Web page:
Personas Private, and Public
The Bounce #3
US: Sep 2013
When I’m wrong about something, I quickly admit it. The first two issues of Joe Casey and David Messina’s The Bounce had me believing it was a fairly well done but unremarkable deconstruction of superheroes. I was wrong, and The Bounce #3 showed me why. It only took a scene with a masked hero and a drag queen getting high for me to figure it out. The Bounce uses the language of superheroes to examine the differences between private and public personas.
Jasper puts on a mask to try and make sense of what happened to him, and while The Bounce #3 (and the whole series thus far) acts as an origin of the titular hero, with a little government-corporate conspiracy thrown in for good measure, the book really is about finding “the best version” of yourself. It’s a sentiment echoed in a bit of throw away dialogue from female impersonator Terry early in issue three. Jasper is confused about moving forward, confused about who he is and what he’s become when compared to societal standards. Terry can relate. Standards of gender identity would put him out of societal norms, yet when he’s “among likeminded individuals,” it’s “communal ecstasy.” He’s not confused about who is, but the judgments of society weigh heavily enough that he keeps this public persona private. No matter how much better he feels about himself when he’s indulging in his secret.
It’s remarkably very similar to some of the issues the cult rock musical Hedwig and The Angry Inch deals with. While The Bounce uses the tropes of superheroes and comics, Hedwig uses the language of glam rock and punk to explore gender identity.
If you’re not familiar, Hedwig is about a fictional rock band fronted by an East German transgender singer. Hedwig struggles to find her other after a botched sex change operation, but beneath the surface of that search for love is this subtext of accepting who and what you are, and by doing so, you will find that missing part. It’s the merging of Platonic theory with ideas on gender identity, mixed with hard rock music and artistic integrity.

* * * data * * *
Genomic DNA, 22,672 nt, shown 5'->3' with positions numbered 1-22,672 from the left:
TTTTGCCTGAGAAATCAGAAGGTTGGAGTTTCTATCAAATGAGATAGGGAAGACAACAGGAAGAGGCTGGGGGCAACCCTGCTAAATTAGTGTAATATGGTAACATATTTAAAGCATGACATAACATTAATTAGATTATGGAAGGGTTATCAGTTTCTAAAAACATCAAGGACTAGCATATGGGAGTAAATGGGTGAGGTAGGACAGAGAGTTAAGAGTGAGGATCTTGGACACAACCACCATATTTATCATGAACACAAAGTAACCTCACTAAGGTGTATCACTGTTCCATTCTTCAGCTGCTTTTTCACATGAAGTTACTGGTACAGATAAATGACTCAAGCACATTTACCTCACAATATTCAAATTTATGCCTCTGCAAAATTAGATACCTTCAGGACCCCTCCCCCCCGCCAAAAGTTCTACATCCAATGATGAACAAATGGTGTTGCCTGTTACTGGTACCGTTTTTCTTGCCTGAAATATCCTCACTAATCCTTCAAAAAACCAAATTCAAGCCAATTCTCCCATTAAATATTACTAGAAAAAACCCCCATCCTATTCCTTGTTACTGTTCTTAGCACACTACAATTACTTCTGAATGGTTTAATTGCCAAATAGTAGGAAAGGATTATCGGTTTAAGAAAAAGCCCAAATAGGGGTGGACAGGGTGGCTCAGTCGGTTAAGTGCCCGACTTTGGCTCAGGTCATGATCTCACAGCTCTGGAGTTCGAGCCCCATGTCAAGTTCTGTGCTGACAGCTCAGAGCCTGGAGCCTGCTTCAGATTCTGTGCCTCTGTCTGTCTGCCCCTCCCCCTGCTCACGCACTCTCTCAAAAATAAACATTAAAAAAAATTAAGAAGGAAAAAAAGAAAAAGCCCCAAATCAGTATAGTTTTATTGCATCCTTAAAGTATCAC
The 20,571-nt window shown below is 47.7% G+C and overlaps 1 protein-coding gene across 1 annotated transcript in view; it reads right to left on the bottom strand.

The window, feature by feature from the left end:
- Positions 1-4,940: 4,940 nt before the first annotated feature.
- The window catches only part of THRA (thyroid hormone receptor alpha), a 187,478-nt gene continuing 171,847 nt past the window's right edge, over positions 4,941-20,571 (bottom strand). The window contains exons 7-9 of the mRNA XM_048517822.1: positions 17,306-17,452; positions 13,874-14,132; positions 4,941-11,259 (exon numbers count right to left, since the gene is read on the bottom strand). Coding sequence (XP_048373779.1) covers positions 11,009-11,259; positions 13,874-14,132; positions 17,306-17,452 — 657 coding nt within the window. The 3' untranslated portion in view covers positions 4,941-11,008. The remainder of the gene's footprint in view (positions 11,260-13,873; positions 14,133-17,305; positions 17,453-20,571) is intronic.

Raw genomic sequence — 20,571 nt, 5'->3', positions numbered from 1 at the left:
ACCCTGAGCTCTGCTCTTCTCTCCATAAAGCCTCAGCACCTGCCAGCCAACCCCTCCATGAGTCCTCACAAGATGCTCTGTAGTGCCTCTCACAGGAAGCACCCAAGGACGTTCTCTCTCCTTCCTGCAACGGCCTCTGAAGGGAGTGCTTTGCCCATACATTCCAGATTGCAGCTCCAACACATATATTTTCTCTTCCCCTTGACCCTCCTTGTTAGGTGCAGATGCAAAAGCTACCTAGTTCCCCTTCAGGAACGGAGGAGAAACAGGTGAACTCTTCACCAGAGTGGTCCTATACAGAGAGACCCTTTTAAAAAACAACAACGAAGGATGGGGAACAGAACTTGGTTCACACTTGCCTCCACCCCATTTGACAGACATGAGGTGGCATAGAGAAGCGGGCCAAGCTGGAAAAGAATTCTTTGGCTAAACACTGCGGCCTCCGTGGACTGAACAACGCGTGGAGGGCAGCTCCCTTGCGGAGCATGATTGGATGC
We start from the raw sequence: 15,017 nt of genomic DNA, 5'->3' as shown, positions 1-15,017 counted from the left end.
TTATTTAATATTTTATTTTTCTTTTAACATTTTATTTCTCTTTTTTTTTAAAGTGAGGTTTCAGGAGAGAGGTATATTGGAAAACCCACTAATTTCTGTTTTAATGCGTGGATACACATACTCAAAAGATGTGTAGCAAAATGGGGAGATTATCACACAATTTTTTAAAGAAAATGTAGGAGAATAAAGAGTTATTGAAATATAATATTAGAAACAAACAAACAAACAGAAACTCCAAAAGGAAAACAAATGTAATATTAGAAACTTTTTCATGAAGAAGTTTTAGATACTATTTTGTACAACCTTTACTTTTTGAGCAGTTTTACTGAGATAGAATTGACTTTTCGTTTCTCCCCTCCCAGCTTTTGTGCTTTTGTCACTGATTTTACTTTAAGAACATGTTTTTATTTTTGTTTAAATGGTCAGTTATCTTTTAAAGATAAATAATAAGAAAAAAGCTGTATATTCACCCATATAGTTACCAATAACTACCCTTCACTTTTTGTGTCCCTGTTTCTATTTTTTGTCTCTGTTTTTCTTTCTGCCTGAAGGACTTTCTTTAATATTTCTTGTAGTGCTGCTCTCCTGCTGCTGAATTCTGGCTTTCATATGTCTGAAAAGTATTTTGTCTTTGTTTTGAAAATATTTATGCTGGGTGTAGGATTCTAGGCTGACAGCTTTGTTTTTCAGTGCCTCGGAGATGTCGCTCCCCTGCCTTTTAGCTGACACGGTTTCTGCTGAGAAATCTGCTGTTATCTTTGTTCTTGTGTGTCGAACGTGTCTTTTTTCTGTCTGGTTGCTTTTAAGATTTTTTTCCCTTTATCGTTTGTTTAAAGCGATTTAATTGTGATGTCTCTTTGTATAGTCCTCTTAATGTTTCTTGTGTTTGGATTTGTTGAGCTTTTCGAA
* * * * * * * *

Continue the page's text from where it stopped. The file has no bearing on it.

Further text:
Just as Hedwig’s story is dependent on the androgynous quality of glam rock–It’s the only subgenre of rock and roll where gender lines were completely erased– The Bounce’s story couldn’t be told without some sort of deconstruction of superheroes.
As comic readers we understand thoroughly the elements essential for a superhero origin story, but when we take those parts, separate them, rearrange them, and add elements from modern life we are left with a strikingly powerful self reflection. Societal standards and expectations have us commoditized and categorized so thoroughly that at times it’s hard to identify ourselves outside of the interchangeable parts we essentially are. Deconstructions of superheroes take those parts and apply them to the men and women of myth, legend and imagination.
But in the last 25 years, and especially within the last ten, the varieties of superhero deconstructions have increased astronomically. Part of it has to do with changing societal values, and part of it has to do with a level of cynicism so repugnant that we are unable to accept the innocence of tying towels around our necks and pretending to fly.
It’s certainly difficult to view any piece of superhero deconstruction with the same lens we had when, say, Watchmen first debuted in the 1980s.
That was my mistake and my prejudice to view a cursing, pot smoking, and slacker masked vigilante story as something that can be thrown on the pile with the rest of the vaguely developed post-modern superhero examinations.
And while The Bounce certainly loves to answer one question within its narrative with another question, that deliberate pacing shouldn’t be held against it. Especially as the series opens its doors and exposes the secrets of it characters in the vein of exposing private and public personas.
The striking tone of the book, drug culture mixed with uber-violence and government conspiracy, can at first glance mask the good intentions of the story and its themes. Mix in a drag queen roommate and the prickly attitudes of sibling rivalry, and the cathartic experience that is yet to come of accepting both the private and public personas of the flawed protagonist can seem very distant and removed.
But The Bounce wouldn’t be half the book it is without its deconstruction attributes. Much the same as Hedwig and the Angry Inch would ring hollow if it didn’t address both gender identity and romantic identity in glam rock themes like “Wig in a Box” and “The Origins of Love.” The narrative necessities of each story are what make them resonate. I just have to hold off tearing them down before they’ve confessed their purpose.